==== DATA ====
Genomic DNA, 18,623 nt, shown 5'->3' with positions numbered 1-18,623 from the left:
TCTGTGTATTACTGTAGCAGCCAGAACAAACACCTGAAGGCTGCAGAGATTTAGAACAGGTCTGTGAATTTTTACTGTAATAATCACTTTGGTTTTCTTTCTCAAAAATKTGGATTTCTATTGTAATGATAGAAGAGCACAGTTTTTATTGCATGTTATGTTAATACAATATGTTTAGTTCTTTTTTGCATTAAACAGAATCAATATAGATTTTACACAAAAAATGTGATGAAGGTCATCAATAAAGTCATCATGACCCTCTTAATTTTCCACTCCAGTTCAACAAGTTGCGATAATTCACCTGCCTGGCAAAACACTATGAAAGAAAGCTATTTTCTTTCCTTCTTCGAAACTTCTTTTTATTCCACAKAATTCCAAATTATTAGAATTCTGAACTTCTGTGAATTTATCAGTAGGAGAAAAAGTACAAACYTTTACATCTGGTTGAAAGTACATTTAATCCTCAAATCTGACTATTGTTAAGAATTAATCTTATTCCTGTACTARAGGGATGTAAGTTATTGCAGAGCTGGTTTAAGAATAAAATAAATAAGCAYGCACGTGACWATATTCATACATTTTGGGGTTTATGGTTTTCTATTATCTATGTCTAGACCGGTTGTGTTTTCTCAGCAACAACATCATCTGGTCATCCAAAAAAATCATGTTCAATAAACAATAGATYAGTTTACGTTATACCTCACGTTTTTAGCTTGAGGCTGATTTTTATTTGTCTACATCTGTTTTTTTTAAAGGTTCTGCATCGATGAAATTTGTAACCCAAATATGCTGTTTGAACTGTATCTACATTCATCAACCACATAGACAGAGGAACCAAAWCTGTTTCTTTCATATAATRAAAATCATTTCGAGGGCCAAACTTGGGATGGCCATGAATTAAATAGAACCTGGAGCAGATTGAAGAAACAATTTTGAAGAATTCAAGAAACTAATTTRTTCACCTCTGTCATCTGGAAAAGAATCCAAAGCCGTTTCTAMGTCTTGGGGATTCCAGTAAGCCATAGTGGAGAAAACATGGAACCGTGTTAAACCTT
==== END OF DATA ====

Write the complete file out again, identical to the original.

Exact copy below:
Genomic DNA, 18,623 nt, shown 5'->3' with positions numbered 1-18,623 from the left:
TCTGTGTATTACTGTAGCAGCCAGAACAAACACCTGAAGGCTGCAGAGATTTAGAACAGGTCTGTGAATTTTTACTGTAATAATCACTTTGGTTTTCTTTCTCAAAAATKTGGATTTCTATTGTAATGATAGAAGAGCACAGTTTTTATTGCATGTTATGTTAATACAATATGTTTAGTTCTTTTTTGCATTAAACAGAATCAATATAGATTTTACACAAAAAATGTGATGAAGGTCATCAATAAAGTCATCATGACCCTCTTAATTTTCCACTCCAGTTCAACAAGTTGCGATAATTCACCTGCCTGGCAAAACACTATGAAAGAAAGCTATTTTCTTTCCTTCTTCGAAACTTCTTTTTATTCCACAKAATTCCAAATTATTAGAATTCTGAACTTCTGTGAATTTATCAGTAGGAGAAAAAGTACAAACYTTTACATCTGGTTGAAAGTACATTTAATCCTCAAATCTGACTATTGTTAAGAATTAATCTTATTCCTGTACTARAGGGATGTAAGTTATTGCAGAGCTGGTTTAAGAATAAAATAAATAAGCAYGCACGTGACWATATTCATACATTTTGGGGTTTATGGTTTTCTATTATCTATGTCTAGACCGGTTGTGTTTTCTCAGCAACAACATCATCTGGTCATCCAAAAAAATCATGTTCAATAAACAATAGATYAGTTTACGTTATACCTCACGTTTTTAGCTTGAGGCTGATTTTTATTTGTCTACATCTGTTTTTTTTAAAGGTTCTGCATCGATGAAATTTGTAACCCAAATATGCTGTTTGAACTGTATCTACATTCATCAACCACATAGACAGAGGAACCAAAWCTGTTTCTTTCATATAATRAAAATCATTTCGAGGGCCAAACTTGGGATGGCCATGAATTAAATAGAACCTGGAGCAGATTGAAGAAACAATTTTGAAGAATTCAAGAAACTAATTTRTTCACCTCTGTCATCTGGAAAAGAATCCAAAGCCGTTTCTAMGTCTTGGGGATTCCAGTAAGCCATAGTGGAGAAAACATGGAACCGTGTTAAACCTT